GLENDALE, Ariz. -- You don't measure Sunday's meaning – especially here, especially in the locker room that looked like any of this past decade's wreckage – just by the score or the loss or the fatal truth the Dolphins failed in the end again.
All that emotion was there, of course. All the familiar scenes of losing. Linebacker Kevin Burnett sat on an equipment box, head bowed, as the minutes ticked by deep into Sunday night.
Reggie Bush questioned the coaches for the blocking schemes that evidently left Ryan Tannehill exposed in the critical end. Cameron Wake, like Jason Taylor was once did, was the last to leave the locker room and said all the plays they made didn't matter.
"The one play we didn't make mattered more,'' he said after the Dolphins 24-21 overtime loss to Arizona.
If you want to go with that angle – the team that can't finish in another season without hope – that's an open avenue for you. Two overtime losses, back-to-back, Jets to Cardinals, give that idea good traction.
But there was this glimmer: Brian Hartline had more receiving yards (253) than any Dolphin in history. And cornerback Sean Smith had two interceptions against the league's best receiver. And quarterback Ryan Tannehill had more yards passing (431) than any Dolphins rookie.
"So, we lost, that's what matters,'' Tannehill said.
Dan Marino lost in passing for 322 yards to set the record in 1983, too.
"Yeah, well, it doesn't matter,'' he said.
Sunday would have been a perfect time for this team to grow up. It would have been a time for Smith to put a stop worthy of his two interceptions and Tannehill to throw a ball away in the face of a big blitz rather than have a fumble and interception on his final two series.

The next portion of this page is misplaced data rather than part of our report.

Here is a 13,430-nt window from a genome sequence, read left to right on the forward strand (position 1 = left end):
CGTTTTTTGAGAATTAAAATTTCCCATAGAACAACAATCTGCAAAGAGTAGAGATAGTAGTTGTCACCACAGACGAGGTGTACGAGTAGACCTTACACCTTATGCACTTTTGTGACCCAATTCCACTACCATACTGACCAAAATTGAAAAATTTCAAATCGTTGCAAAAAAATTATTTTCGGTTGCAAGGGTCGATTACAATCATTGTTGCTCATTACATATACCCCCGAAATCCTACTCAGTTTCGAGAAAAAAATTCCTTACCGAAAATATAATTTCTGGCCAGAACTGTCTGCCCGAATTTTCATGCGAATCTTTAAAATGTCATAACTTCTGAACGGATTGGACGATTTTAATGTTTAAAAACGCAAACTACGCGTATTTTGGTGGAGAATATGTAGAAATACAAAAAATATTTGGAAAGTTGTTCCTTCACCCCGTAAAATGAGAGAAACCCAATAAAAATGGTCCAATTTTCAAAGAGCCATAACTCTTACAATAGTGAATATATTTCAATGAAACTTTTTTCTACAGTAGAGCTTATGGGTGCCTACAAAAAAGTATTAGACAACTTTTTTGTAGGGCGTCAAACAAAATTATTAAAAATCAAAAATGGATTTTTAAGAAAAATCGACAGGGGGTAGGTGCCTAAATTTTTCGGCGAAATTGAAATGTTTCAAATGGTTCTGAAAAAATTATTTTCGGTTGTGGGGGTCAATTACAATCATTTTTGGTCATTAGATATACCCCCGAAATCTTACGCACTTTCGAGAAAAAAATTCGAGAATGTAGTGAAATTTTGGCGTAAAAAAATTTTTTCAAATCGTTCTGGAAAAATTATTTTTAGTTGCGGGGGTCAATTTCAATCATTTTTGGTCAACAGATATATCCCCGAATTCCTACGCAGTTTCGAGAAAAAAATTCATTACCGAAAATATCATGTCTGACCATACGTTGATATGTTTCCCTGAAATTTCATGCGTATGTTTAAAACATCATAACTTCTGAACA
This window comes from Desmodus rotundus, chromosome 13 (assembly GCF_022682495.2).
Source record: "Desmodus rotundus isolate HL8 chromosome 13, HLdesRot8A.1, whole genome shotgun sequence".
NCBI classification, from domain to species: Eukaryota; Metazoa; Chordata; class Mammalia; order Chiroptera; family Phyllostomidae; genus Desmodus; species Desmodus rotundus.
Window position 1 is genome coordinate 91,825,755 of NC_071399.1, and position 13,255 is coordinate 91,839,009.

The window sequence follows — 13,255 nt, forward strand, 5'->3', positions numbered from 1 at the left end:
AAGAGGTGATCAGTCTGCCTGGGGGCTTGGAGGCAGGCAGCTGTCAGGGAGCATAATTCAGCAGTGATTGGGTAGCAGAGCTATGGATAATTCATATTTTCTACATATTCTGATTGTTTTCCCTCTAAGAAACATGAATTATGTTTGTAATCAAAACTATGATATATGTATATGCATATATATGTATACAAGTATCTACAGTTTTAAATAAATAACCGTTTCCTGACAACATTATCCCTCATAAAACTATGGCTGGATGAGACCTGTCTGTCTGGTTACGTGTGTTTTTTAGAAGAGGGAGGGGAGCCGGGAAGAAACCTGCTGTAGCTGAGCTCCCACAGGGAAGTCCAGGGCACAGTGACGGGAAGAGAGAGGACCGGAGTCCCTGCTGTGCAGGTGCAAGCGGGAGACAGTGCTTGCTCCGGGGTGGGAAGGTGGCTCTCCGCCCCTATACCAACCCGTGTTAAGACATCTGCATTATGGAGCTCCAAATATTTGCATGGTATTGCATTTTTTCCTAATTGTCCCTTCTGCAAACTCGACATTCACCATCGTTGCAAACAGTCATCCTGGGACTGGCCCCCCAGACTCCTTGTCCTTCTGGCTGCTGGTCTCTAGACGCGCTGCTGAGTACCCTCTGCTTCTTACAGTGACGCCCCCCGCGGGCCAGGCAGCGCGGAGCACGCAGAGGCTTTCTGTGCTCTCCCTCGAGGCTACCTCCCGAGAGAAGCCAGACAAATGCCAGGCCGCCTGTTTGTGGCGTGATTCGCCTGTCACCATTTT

That doesn't hide some hope, though. It doesn't change that fact that, if there's such thing as a heartening loss, this was it. Steps are being taken. Education is taking hold.
There was a moment Sunday, a good and interesting moment, when Smith saved the game with an interception in the fourth quarter. Tannehill then came on the field down 14-13 with seven minutes left.
"You got the sense, in that huddle, we were going to win,'' center Mike Pouncey said. "You looked around. Everyone saw it and, I'm sure, felt it."
Tannehill then called a play offensive coordinator Mike Sherman had been saving all day. Through a little misdirection and a lot of Arizona miscommunication, Hartline was left wide open down the sideline.
"I thought he'd be open,'' Tannehill said. "But I didn't think that open."
"All I thought after catching it was, 'Run,' '' Hartline said.
On a better day, with a more experienced team, that 80-yard touchdown would be the story today. With the records set and the names involved, it'd be more than just a touchdown.
It'd be up in lights, in the lights of a possible new era. It'd be Marino-Clayton. It'd be fun. It'd be what the next decade could look like.
Sunday's loss twisted that conversation. Tannehill was blitzed beyond hope and fumbled on the next possession. Arizona scored off that to tie the game. In overtime, hit again on a unblocked blitz, he was intercepted.
So if it doesn't matter how the Cardinals won the game, if you just look at the score, you don't see slices of progress being made or hope being ladled out. You couldn't say that after a dismal overtime loss to the Jets last week.
"We're going to hear it now, 'we can't finish, they have a new head coach,' '' Dolphins coach Joe Philbin said. "We'll see what we're made of now."
Some of that's true. They're 1-3 on merit. But this season was about steps being taken. Hartline is proving to be the kind of player you didn't see the past couple of seasons. Smith is taking some steps forward. Wake is Wake, as his 4 1/2 sacks said.
"We've got to win these,'' he said.
Yes, they do. That's what this league is about. But for the first time in a while Sunday, you left a quiet Dolphins locker room thinking what might be instead of what was.
A loss, sure. But a heartening one.